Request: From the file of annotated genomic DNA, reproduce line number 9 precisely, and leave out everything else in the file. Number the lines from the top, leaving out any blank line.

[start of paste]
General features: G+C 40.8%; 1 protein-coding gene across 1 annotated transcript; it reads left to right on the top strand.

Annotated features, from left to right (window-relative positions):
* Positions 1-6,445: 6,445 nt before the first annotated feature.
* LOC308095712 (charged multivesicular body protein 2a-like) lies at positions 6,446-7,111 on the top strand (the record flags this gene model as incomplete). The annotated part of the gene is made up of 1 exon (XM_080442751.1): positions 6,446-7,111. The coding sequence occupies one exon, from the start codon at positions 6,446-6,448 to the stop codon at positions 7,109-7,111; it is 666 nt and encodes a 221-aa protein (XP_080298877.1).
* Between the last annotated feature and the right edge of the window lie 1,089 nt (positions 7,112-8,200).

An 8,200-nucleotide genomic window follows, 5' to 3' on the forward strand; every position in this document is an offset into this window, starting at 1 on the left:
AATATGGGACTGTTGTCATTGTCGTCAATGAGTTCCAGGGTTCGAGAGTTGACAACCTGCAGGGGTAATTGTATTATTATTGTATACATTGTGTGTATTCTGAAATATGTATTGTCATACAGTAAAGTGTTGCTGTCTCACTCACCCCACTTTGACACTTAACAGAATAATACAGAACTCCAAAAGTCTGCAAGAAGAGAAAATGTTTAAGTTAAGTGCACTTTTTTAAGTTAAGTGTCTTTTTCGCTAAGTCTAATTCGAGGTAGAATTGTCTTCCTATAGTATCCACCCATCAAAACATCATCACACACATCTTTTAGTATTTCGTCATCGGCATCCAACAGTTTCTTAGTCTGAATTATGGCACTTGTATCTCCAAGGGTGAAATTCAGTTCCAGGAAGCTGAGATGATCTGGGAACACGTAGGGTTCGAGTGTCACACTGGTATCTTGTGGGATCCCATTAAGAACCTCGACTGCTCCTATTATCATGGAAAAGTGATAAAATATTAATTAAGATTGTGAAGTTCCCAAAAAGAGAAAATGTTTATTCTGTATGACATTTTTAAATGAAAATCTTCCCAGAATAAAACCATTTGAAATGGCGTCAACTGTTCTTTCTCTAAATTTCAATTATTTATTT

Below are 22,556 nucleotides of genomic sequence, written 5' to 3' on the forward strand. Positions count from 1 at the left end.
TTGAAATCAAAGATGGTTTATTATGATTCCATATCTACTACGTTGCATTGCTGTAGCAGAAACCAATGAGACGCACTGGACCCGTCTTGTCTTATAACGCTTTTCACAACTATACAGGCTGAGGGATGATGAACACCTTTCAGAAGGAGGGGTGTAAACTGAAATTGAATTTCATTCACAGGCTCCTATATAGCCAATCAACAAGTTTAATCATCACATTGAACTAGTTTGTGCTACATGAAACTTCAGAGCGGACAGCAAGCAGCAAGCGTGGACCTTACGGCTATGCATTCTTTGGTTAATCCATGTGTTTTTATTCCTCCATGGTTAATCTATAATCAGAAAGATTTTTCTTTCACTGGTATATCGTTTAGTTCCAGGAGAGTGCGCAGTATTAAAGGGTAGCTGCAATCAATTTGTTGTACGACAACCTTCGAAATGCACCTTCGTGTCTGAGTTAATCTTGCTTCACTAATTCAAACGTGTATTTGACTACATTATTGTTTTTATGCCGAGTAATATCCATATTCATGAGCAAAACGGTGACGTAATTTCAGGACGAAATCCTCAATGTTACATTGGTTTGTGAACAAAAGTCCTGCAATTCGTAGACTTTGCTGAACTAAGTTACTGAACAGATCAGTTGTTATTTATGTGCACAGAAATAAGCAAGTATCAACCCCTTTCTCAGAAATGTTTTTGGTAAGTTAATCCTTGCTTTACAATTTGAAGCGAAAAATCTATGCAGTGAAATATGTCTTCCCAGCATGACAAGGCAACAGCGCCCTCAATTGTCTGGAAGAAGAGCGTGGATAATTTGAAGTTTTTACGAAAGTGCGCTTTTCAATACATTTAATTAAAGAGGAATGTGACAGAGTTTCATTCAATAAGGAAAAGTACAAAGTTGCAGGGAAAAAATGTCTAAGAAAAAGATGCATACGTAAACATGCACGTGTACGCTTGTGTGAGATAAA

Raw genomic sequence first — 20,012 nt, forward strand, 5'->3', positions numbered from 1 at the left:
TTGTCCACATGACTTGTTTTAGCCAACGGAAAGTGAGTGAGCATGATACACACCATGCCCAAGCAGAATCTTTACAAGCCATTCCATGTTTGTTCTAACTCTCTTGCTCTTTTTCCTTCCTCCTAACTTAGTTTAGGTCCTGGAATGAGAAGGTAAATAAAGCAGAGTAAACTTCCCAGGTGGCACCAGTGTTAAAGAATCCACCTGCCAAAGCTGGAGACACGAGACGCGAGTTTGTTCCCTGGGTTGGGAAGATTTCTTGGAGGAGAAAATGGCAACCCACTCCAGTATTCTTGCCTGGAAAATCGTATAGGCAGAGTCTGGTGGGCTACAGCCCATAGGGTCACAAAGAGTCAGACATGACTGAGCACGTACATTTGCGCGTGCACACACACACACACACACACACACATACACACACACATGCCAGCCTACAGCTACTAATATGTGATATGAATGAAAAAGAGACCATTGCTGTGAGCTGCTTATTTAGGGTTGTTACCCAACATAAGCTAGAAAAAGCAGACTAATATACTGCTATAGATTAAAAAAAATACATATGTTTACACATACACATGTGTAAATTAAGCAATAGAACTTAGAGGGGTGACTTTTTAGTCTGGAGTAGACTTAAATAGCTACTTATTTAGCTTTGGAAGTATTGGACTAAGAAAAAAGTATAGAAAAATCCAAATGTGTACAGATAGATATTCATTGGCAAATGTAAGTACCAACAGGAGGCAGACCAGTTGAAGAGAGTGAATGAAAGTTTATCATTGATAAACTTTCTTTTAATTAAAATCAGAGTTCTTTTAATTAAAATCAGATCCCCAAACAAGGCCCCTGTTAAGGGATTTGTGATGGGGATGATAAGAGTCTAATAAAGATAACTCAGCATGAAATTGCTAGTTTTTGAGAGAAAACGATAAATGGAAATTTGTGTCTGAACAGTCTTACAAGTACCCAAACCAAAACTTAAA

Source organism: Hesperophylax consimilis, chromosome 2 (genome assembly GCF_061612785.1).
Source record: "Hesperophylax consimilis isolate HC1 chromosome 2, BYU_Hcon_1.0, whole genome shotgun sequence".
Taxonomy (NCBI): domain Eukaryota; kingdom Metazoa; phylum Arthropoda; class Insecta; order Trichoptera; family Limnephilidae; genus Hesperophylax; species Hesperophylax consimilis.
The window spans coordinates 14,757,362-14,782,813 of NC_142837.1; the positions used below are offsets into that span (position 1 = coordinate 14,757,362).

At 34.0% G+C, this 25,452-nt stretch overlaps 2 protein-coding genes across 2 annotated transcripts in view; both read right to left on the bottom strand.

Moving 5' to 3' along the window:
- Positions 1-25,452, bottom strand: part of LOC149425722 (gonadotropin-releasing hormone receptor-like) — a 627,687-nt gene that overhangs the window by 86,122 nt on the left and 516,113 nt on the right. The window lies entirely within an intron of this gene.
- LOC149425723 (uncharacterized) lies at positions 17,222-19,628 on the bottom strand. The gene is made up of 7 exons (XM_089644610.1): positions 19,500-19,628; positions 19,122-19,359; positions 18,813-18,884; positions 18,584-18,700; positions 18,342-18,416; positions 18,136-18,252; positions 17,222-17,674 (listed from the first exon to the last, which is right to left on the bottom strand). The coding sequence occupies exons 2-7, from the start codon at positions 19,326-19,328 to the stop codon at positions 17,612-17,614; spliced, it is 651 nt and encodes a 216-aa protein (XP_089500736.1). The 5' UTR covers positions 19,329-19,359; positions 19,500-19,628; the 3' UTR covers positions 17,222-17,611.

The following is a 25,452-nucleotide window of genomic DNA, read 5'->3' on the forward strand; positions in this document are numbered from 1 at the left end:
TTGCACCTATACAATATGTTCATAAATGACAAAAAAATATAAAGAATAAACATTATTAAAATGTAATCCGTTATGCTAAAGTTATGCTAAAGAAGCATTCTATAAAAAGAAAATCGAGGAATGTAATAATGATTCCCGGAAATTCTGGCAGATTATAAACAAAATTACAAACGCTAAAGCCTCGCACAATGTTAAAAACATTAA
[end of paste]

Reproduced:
TTGAAATCAAAGATGGTTTATTATGATTCCATATCTACTACGTTGCATTGCTGTAGCAGAAACCAATGAGACGCACTGGACCCGTCTTGTCTTATAACGCTTTTCACAACTATACAGGCTGAGGGATGATGAACACCTTTCAGAAGGAGGGGTGTAAACTGAAATTGAATTTCATTCACAGGCTCCTATATAGCCAATCAACAAGTTTAATCATCACATTGAACTAGTTTGTGCTACATGAAACTTCAGAGCGGACAGCAAGCAGCAAGCGTGGACCTTACGGCTATGCATTCTTTGGTTAATCCATGTGTTTTTATTCCTCCATGGTTAATCTATAATCAGAAAGATTTTTCTTTCACTGGTATATCGTTTAGTTCCAGGAGAGTGCGCAGTATTAAAGGGTAGCTGCAATCAATTTGTTGTACGACAACCTTCGAAATGCACCTTCGTGTCTGAGTTAATCTTGCTTCACTAATTCAAACGTGTATTTGACTACATTATTGTTTTTATGCCGAGTAATATCCATATTCATGAGCAAAACGGTGACGTAATTTCAGGACGAAATCCTCAATGTTACATTGGTTTGTGAACAAAAGTCCTGCAATTCGTAGACTTTGCTGAACTAAGTTACTGAACAGATCAGTTGTTATTTATGTGCACAGAAATAAGCAAGTATCAACCCCTTTCTCAGAAATGTTTTTGGTAAGTTAATCCTTGCTTTACAATTTGAAGCGAAAAATCTATGCAGTGAAATATGTCTTCCCAGCATGACAAGGCAACAGCGCCCTCAATTGTCTGGAAGAAGAGCGTGGATAATTTGAAGTTTTTACGAAAGTGCGCTTTTCAATACATTTAATTAAAGAGGAATGTGACAGAGTTTCATTCAATAAGGAAAAGTACAAAGTTGCAGGGAAAAAATGTCTAAGAAAAAGATGCATACGTAAACATGCACGTGTACGCTTGTGTGAGATAAA